In summary, abduction is an inference to cause from the observation of an effect. C.S. Peirce introduced the term after having experimented with the terminology “hypothesis” and “retroduction.” I point out his previous attempts to name abduction because they are rather explanatory of his thinking. In science, abduction is the way in which we generate hypotheses. Peirce, a science and philosopher, was troubled by the fact that there are so many possible hypotheses to test and only a limited time to test them. Keep in mind that he was writing (turn of the 20th century) when statistical inference was just starting to mature into the testing of the null hypothesis and either accepting it or rejecting it. Peirce witnessed that scientists did not haphazardly choose which hypotheses to test. They observed effects, and used their existing (a priori) knowledge to put together the best explanation of those observed effects. That best explanation is a causal mechanism (possibly including a complex causal structure). Retroduction is not a bad term either. It seems to refer to what is happening with the process, attempting to explain observed effects by considering possible prior events (causes) that could give rise to the effects.
When we consider the challenges of differential diagnosis we are considering the challenges of abduction. The challenge of abduction is that there is only one form that is “valid” in the sense that we can construct valid deductive inferences. Recall that a valid deductive inferential form means that the truth of premises guarantees the truth of the conclusion.
Premise 1: If X, then Y
Premise 2: X
Conclusion: Therefore Y
As long as as premise 1 and 2 are true; the conclusion is guaranteed, it “follows from”, it is “logically entailed”.
The only form that exists for abduction relies on a particular form of the premise (if and only if (iff)):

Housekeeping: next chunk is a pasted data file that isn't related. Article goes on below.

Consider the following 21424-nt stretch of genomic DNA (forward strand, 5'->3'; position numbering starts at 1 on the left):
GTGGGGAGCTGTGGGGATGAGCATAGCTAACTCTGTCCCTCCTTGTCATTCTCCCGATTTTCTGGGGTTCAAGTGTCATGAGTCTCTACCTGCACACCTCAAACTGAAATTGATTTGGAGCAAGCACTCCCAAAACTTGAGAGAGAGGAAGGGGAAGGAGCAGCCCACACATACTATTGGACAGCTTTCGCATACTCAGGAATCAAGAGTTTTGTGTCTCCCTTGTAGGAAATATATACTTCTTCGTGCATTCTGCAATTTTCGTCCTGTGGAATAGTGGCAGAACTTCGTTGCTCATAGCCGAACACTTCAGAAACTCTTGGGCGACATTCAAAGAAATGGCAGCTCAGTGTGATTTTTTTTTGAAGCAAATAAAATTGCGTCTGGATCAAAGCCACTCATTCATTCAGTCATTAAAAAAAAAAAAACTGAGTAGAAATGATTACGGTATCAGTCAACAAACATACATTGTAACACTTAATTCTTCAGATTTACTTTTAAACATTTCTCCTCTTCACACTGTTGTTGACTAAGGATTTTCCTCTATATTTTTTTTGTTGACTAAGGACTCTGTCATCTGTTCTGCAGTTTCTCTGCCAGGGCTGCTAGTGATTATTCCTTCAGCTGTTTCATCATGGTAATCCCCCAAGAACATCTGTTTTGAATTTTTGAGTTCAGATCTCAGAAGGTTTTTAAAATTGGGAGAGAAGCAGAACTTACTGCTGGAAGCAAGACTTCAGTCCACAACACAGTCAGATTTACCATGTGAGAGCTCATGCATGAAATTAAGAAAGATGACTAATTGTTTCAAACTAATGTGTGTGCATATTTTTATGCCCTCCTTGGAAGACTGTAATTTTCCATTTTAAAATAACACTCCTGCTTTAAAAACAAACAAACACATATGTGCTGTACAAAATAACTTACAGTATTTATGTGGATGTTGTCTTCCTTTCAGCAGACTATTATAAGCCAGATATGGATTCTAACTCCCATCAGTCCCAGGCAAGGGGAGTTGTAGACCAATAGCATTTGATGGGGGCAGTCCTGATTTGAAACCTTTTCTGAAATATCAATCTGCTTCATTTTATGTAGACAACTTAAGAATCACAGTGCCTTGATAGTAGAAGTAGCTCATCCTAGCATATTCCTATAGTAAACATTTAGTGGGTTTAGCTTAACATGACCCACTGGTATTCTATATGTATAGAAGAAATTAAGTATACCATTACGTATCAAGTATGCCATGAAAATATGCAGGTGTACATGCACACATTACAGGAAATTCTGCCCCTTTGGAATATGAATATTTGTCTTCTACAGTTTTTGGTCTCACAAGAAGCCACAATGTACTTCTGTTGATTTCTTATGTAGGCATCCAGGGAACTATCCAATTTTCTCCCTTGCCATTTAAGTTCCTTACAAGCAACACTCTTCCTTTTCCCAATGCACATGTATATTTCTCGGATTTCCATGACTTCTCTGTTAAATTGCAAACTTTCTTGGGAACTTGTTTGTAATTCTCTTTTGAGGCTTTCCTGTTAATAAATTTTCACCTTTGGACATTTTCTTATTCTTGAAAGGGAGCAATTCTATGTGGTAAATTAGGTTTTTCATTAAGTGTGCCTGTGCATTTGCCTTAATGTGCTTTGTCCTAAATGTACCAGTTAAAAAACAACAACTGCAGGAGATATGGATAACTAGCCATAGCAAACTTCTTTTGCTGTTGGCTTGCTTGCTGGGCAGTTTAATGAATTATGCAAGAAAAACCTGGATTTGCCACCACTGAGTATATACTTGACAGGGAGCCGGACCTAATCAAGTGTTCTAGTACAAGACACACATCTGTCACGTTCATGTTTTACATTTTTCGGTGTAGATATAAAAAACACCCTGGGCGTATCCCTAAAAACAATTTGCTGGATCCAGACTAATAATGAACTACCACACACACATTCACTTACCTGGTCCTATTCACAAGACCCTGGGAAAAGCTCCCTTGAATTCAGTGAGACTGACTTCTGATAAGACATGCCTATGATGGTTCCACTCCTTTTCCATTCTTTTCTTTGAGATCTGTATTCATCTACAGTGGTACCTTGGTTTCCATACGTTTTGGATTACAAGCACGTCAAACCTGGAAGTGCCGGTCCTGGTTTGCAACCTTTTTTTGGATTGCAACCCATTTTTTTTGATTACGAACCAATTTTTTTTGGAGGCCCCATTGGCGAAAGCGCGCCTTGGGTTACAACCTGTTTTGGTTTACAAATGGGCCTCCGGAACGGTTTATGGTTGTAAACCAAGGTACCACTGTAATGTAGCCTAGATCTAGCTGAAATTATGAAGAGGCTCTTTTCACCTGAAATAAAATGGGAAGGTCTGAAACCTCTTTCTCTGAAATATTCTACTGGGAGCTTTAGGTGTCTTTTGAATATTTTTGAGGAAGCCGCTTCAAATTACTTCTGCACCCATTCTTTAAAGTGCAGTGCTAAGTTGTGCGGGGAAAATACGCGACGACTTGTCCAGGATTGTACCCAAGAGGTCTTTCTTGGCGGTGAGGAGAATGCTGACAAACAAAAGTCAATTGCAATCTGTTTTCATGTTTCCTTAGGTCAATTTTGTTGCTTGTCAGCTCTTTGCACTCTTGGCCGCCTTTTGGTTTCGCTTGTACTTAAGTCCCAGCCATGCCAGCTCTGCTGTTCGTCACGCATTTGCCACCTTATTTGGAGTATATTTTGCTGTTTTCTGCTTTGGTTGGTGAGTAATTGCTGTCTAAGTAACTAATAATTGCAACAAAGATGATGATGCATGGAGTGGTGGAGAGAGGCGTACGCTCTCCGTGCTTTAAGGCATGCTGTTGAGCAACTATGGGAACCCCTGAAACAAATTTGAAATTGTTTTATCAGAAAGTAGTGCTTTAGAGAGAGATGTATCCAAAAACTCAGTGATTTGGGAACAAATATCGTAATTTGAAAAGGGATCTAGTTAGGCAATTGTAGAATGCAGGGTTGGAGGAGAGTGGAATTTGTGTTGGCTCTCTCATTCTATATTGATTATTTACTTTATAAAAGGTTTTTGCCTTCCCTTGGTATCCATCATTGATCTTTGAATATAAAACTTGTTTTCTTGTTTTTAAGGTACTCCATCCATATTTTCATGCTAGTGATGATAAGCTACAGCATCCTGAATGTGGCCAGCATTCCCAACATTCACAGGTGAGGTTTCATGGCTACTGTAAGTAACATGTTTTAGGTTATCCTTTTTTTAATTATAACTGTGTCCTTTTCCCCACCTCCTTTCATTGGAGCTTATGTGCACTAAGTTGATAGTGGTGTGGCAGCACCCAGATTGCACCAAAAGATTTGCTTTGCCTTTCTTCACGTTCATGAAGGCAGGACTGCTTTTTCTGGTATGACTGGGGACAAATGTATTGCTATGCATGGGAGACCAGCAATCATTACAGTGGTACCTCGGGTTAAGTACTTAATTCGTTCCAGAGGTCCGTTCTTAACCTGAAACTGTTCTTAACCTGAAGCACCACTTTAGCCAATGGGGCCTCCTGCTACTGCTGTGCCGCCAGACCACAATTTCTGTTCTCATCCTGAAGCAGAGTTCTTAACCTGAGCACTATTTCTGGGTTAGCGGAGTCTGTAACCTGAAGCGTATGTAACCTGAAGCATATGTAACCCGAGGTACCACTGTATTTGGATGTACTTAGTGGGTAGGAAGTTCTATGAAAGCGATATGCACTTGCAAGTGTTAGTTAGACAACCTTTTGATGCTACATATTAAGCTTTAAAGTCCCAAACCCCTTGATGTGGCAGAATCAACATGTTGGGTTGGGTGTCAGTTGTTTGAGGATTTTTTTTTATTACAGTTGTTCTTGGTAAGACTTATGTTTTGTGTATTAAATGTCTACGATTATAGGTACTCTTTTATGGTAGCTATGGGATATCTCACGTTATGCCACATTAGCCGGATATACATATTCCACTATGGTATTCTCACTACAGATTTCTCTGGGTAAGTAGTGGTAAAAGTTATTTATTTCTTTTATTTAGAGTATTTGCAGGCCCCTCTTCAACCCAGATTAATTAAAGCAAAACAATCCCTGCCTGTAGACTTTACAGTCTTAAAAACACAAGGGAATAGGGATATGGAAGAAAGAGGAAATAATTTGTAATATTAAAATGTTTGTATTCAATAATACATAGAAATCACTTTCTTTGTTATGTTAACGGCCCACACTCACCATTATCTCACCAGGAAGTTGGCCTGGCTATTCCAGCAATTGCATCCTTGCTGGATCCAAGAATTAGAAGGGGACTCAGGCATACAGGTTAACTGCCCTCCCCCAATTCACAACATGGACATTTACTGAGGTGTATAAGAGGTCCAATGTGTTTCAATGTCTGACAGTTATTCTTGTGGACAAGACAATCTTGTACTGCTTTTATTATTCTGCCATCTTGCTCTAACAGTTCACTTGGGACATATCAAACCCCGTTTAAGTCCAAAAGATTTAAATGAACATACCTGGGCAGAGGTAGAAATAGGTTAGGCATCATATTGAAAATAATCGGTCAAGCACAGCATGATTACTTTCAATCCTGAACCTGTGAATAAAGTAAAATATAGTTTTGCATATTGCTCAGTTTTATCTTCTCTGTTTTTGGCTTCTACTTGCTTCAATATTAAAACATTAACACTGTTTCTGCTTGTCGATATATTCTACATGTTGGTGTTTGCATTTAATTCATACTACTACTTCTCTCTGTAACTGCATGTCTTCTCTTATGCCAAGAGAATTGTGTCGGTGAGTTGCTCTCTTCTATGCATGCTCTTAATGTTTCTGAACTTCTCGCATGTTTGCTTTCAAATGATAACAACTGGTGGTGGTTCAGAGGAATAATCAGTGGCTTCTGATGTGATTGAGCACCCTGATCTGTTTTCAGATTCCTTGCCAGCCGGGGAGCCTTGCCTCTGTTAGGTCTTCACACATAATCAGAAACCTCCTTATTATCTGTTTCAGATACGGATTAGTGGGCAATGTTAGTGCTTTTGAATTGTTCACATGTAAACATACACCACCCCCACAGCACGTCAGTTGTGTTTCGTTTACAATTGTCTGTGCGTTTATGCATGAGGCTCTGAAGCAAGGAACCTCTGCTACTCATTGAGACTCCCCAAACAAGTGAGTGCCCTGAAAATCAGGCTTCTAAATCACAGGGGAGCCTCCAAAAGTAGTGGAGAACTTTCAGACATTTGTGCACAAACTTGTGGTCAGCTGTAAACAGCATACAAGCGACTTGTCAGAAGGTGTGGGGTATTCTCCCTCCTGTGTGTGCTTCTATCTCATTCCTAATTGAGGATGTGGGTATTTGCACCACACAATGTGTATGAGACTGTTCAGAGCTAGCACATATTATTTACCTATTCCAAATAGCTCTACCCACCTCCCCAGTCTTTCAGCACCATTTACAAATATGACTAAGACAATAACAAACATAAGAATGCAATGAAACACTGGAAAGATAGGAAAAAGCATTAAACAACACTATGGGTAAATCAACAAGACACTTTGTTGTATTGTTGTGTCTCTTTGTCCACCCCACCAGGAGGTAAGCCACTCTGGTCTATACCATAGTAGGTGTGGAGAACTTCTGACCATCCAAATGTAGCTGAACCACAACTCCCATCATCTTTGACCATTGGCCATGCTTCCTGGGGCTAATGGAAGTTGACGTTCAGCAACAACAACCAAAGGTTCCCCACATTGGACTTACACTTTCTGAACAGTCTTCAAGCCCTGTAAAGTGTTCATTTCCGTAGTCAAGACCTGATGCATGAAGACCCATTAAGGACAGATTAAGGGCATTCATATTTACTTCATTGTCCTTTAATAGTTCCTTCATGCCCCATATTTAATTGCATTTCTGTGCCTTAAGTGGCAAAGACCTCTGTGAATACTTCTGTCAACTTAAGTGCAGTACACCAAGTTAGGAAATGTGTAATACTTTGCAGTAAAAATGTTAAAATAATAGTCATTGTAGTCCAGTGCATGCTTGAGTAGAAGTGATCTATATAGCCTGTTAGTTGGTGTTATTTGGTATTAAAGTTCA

Premise 1: Y iff X (meaning Y if and only if X - the only time there is the effect Y is when it was caused by X)
Premise 2: Y
Conclusion: Therefore X
The problem with this form pragmatically is that “Y iff X” is much more difficult to prove by observations of the natural world. With the process of induction it is already difficult to prove the less specific claim that “If X, then Y.” Recall, induction is the process used to generate such general conclusions (universals) about the state of reality. But since the difficulty of generating the conditional “If X, then Y” does not hamper our consideration of valid deductive forms that use this conditional, I do not believe it should hamper our use for abduction. Keep in mind that Aristotle came up with forms for deduction millennia in advance of the problem of induction (ala David Hume), or the explicit formulation of abduction. The “probability logic” of Adams limits the conclusion of deduction by the probability of the premises, and this is really in response to the fact that most claims of “If X, then Y” are only accepted to be true probabilistically. And by most claims, I mean the really interesting ones that keep us up at night. While bothered by the problem of people falling, it is not that we question the mechanisms of gravity that that “If I am dropped, then I will fall.” The problems of people falling that keep us up are those related to “If X, then Y” conditionals where X is some continuous variable, or set of continuous and interacting variables, that don’t seem to always result in falling……